Whether it’s a live animal or a human dressed in a sometimes creepy-looking costume, the majority of National Football League (NFL) teams have a mascot present on the sideline during games. Seen as a good luck charm of sorts, the mascot tradition really kicked into gear around the early 20th century, although most mascots back then were actually dressed-up children or real animals. Pro baseball was the first sport that really caught onto this practice though, with professional football joining in on the fun decades later.
Today, it’s more common than not for a football team to proudly display its mascot and use it to keep the crowd engaged in games. Often, mascots are selected and named by fan contests, memorably done when Baltimore fans chose the raven as an homage to renowned poet Edgar Allan Poe, who died and is buried in the city (Poe famously penned the poem, “The Raven”). In fact, of the 33,000 votes cast in the naming contest, a whopping 21,000 picked the raven!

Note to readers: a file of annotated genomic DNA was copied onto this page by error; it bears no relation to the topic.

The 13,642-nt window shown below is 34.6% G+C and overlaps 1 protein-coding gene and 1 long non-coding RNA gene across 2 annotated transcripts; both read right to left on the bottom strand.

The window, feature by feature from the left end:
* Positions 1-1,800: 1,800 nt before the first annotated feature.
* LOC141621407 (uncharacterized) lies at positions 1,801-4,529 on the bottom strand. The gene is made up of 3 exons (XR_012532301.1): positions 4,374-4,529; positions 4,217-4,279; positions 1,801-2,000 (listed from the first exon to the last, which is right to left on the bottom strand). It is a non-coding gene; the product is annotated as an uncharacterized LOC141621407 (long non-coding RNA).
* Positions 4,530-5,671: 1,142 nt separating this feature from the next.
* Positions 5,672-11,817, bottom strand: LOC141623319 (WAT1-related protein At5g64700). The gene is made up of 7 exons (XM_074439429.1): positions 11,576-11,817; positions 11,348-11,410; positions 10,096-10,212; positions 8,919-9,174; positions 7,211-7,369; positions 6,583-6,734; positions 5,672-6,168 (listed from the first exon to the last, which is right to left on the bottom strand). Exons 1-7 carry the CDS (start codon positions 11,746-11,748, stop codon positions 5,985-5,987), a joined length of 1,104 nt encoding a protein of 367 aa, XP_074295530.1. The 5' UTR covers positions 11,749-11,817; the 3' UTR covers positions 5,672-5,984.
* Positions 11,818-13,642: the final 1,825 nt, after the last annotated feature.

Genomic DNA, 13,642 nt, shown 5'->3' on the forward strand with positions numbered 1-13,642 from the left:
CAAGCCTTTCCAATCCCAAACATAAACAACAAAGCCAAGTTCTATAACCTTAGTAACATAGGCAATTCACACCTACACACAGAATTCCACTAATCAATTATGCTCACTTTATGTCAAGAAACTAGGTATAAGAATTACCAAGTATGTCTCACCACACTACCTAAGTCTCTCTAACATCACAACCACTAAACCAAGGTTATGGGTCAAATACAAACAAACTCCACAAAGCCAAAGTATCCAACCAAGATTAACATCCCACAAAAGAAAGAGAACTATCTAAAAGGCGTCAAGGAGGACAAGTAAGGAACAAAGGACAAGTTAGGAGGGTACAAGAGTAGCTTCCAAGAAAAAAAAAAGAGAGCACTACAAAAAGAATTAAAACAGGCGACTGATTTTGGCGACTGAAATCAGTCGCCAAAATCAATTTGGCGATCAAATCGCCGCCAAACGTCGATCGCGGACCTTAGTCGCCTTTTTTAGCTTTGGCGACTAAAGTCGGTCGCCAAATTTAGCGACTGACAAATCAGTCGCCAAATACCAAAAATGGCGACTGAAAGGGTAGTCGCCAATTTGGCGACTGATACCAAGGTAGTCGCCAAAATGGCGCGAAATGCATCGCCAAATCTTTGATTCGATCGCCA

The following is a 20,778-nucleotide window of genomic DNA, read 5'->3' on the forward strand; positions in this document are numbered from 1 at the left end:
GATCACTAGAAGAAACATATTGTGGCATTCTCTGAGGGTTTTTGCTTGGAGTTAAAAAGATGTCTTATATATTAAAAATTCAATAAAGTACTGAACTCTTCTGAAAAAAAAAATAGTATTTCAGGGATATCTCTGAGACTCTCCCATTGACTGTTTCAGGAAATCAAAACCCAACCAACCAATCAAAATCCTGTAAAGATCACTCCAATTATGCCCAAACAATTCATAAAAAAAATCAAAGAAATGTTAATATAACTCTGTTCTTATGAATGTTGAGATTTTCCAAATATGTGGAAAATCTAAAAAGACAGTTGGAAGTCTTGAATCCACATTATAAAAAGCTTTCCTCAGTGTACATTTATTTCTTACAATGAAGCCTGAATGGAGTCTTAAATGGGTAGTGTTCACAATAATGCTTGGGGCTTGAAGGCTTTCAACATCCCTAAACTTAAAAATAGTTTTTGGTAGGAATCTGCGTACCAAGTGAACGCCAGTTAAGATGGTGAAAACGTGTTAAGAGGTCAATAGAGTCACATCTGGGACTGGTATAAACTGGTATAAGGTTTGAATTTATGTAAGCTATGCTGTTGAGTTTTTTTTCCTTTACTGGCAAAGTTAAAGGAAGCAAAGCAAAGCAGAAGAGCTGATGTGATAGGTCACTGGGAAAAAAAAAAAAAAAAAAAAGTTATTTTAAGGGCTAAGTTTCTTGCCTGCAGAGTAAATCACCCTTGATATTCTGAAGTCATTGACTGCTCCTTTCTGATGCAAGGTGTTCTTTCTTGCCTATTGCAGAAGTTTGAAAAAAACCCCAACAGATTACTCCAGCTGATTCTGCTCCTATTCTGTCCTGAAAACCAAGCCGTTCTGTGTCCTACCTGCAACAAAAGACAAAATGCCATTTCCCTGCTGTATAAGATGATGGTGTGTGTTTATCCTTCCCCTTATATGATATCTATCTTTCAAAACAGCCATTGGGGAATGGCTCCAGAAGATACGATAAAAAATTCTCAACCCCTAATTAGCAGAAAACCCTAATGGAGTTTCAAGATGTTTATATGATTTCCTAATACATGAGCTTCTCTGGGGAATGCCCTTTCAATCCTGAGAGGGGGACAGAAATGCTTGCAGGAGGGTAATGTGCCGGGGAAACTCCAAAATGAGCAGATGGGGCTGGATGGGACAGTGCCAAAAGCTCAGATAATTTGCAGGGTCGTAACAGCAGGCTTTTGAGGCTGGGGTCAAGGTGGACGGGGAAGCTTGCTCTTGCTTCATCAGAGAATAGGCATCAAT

It’s not all touchdowns and field goals for the NFL mascot industry, however. Some teams have come under serious fire for the continued use of mascots of Native American origins, with some taking offense to the use of “Redskins,” often considered a racial slur.
Still, for the most part mascots are considered lighthearted fun, and as much a part of a football game as hot dogs and beer. How much do you know about the NFL’s prized mascots? Take the quiz to see if you’re the star QB of mascot trivia!